2000 95 67 .586 1st in AL Central 0 3 .000 Lost 2000 ALDS
2001 83 79 .512 3rd in AL Central - - -
2002 81 81 .500 2nd in AL Central - - -
2003 86 76 .531 2nd in AL Central - - -
CWS Total 500 471 .515 0 3 .000 1 Post Season Appearance
New York Mets 20081 55 38 .591 2nd in NL East - - -
2009 70 92 .463 4th in NL East - - -
2010 0 0 - - - - -
NYM Total 125 130 .490 - - -
Totals 625 601 .510 0 3 .000 1 Post Season Appearance

1 = Interim Manager


  1. ^ a b c d e Rogers, Phil (1997-12-05). "A look back: Sox hire Manuel". Chicago Tribune (The Baltimore Sun).,0,6601819.story. Retrieved 2008-06-19. 
  2. ^ a b c "Jerry Manuel Statistics at The Baseball Cube". Retrieved 2008-06-24. 
  3. ^ "1986 Indianapolis Indians Statistics at The Baseball Cube". Retrieved 2008-06-24. 
  4. ^ "1990 Jacksonville Expos Statistics at The Baseball Cube". Retrieved 2008-06-24. 
  5. ^ "1991 Indianapolis Indians Statistics at The Baseball Cube". Retrieved 2008-06-24. 
  6. ^ a b c d "Jerry Manuel named interim manager". New York Mets. 2008-06-17. Retrieved 2008-06-19.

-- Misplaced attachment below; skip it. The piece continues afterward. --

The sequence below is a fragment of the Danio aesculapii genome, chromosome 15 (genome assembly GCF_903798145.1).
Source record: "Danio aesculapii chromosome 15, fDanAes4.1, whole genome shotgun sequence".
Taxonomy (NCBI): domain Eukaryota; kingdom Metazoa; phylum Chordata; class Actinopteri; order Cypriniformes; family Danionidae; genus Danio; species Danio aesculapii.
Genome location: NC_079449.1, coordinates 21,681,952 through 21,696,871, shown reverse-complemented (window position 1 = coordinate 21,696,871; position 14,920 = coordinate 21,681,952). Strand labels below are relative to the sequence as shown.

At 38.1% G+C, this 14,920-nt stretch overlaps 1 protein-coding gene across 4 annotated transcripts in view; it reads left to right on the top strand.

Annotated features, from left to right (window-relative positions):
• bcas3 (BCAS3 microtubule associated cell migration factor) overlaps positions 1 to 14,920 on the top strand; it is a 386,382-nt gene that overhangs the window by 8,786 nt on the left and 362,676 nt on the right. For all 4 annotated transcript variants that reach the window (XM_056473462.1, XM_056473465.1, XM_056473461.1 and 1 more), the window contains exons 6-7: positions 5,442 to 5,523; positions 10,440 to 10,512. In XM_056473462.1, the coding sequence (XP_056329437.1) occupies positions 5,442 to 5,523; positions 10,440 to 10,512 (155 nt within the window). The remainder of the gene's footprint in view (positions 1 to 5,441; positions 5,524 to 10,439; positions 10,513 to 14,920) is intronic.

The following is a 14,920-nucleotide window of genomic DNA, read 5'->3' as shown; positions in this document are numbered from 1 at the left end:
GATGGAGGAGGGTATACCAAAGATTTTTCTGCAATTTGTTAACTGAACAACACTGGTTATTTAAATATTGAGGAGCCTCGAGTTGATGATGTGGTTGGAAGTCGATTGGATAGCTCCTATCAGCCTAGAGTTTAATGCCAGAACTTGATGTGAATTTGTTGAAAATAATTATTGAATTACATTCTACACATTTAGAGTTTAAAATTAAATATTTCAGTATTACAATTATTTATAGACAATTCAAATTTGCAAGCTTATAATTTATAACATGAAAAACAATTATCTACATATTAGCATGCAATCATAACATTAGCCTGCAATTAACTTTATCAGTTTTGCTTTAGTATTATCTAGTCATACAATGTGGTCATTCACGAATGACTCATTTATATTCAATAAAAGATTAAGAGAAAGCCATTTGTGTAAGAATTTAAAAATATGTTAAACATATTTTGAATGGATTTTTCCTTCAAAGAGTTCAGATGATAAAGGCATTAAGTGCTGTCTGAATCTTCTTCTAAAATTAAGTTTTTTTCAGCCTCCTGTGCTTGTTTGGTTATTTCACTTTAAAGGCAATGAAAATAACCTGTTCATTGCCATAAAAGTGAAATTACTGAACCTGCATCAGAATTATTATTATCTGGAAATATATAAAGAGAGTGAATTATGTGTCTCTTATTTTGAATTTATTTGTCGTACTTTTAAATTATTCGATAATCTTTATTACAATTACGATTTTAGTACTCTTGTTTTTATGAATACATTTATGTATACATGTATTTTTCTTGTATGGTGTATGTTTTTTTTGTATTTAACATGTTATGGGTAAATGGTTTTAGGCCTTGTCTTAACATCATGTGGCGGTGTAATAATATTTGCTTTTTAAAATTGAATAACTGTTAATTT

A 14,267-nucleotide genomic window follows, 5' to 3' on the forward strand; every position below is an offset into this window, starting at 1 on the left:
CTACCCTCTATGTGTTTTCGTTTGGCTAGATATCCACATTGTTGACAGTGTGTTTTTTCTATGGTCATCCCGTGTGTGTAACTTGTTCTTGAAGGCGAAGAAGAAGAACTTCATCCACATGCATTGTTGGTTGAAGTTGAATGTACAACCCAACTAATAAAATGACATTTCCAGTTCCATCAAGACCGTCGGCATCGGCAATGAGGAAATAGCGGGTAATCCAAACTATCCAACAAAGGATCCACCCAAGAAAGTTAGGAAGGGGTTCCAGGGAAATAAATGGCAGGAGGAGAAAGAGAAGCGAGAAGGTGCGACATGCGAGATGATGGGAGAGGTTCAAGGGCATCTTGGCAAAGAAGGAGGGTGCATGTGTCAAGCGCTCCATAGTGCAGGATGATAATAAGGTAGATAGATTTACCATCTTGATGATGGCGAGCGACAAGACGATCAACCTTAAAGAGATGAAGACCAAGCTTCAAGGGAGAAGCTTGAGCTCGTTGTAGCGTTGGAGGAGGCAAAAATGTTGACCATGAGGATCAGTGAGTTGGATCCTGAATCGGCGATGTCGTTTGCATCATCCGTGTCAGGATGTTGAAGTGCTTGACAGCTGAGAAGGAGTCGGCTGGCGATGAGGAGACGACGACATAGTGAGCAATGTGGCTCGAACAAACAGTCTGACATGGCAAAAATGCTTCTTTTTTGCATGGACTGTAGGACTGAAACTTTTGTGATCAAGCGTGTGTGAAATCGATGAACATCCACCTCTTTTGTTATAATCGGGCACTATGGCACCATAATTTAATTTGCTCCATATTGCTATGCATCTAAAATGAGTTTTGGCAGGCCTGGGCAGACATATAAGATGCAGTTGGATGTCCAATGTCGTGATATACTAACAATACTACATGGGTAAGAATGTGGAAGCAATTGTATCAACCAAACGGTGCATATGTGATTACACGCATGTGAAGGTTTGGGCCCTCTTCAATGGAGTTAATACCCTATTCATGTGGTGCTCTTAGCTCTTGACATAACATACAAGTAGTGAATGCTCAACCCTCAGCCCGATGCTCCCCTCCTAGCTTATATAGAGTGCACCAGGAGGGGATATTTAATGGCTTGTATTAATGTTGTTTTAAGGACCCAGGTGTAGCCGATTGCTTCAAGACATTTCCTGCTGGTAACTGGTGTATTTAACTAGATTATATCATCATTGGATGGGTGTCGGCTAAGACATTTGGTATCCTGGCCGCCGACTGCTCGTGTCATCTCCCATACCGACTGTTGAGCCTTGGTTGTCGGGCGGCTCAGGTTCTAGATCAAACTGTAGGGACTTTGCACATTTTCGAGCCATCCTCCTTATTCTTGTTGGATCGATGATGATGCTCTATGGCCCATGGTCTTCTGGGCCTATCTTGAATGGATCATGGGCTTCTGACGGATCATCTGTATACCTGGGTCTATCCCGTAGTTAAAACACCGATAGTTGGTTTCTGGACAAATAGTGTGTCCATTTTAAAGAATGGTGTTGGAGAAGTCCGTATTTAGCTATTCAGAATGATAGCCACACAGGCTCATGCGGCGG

7. ^ Adam Rubin (2008-06-18). "Mets tumble in Jerry Manuel's debut as Jose Reyes throws early tantrum". New York Daily News. Retrieved 2008-06-24. 
  8. ^ Ben Shpigel (2007-02-24). "Mets Bench Coach Prefers Being Heard and Not Seen," New York Times. Retrieved 2008-07-13.
  9. ^ Anthony Rieber & Hank Winnicki (2008-06-17). "Who is new Mets manager Jerry Manuel?" New York Newsday. Retrieved 2008-07-13 from "Chicago Tribune."
  10. ^ John Harper (2008-06-18). "Jerry Manuel is no interim waste of time for underachieving Mets," New York Daily News. Retrieved 2008-07-13.

External links